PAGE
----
Re: Doomsday argument & Shooting Room
Wed, 11 Dec 96 23:58:37 GMT

The Doomsday argument: Robin Hanson wrote:

>Leslie is probably right in saying that his Doomsday
>argument may have punch, given our actual state of

I disagree. It is not a tricky matter though; I have written
a serious critique (approx. 14pp) over the Doomsday argument
which I would be very glad to distiribute to clear-headed
people on this list, for comments. I plan to submit it for
publication later.

The Shooting Room: Eliezer wrote that the chances of winning
in Robin's variation of the Shooting Room (where it is not
known whether an even would win or it would require a double
6) were ((1/6) + 1/36) / 2)=7/72. I think that Robin's idea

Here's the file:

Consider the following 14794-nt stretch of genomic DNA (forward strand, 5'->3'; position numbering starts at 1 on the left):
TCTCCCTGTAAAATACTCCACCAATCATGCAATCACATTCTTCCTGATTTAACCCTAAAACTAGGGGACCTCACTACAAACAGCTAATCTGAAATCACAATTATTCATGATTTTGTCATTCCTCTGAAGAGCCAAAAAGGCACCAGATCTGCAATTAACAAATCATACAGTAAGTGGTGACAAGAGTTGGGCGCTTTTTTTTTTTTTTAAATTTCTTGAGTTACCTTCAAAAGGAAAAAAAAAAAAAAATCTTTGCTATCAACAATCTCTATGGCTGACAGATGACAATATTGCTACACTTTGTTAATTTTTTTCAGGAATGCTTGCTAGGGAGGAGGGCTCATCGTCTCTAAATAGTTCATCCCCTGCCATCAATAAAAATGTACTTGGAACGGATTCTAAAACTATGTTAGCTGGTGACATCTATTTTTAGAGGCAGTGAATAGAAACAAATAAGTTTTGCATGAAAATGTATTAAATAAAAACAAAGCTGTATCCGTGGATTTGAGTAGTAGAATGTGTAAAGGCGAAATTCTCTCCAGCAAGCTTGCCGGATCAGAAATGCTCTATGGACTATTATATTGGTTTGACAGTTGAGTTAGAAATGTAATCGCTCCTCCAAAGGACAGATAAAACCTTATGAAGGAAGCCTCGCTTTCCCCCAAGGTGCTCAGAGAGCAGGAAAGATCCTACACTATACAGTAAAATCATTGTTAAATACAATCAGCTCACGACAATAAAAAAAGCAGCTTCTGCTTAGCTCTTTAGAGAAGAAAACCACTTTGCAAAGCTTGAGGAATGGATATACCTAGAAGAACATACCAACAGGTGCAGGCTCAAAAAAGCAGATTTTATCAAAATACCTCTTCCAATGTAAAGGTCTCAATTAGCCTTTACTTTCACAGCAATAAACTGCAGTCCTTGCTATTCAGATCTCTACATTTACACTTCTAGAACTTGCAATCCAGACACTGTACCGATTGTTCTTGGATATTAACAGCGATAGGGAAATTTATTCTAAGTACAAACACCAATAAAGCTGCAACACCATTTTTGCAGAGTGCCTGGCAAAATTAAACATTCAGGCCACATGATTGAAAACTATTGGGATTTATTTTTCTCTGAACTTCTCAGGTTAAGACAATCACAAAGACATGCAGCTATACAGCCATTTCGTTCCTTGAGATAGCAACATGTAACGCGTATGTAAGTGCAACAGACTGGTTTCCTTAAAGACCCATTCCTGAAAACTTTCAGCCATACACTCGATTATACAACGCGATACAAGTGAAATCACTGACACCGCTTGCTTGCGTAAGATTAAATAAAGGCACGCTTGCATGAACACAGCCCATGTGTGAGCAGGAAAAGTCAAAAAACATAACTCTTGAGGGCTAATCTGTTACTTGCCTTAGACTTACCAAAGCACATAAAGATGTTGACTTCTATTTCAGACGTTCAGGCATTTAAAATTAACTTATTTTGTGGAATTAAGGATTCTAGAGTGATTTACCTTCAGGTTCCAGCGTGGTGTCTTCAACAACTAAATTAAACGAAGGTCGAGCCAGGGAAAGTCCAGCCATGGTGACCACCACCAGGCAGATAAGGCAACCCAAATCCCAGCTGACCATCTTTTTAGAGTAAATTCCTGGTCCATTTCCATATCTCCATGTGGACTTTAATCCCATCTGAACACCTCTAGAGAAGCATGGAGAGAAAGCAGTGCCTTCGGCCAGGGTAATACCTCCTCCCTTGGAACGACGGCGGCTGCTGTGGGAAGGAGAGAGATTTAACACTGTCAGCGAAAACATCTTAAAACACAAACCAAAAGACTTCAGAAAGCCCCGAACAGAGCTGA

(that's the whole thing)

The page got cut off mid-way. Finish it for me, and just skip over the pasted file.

was that in a given situation, if I find myself in a room
with very many of people, then that would indicate that it
was difficult to win (i.e. that it would require a doubble
six), since otherwise the experiment would probably have
terminated before that many people got into the room. This
would make 7/72 a bad estimate. -The connection which Robin
seems to see between this variation and the doomsday
argument is not immediately clear to me, however.

"A new paradox": I missed the original posting about the
$1000 and $1000000 situation, but I gather that it is
"Newcomb's paradox" that is being discussed. It is not very
"new" though; a lot has been written about it (mostly in
decision theory). I would choose the $1000 alternative.

Nicholas Bostrom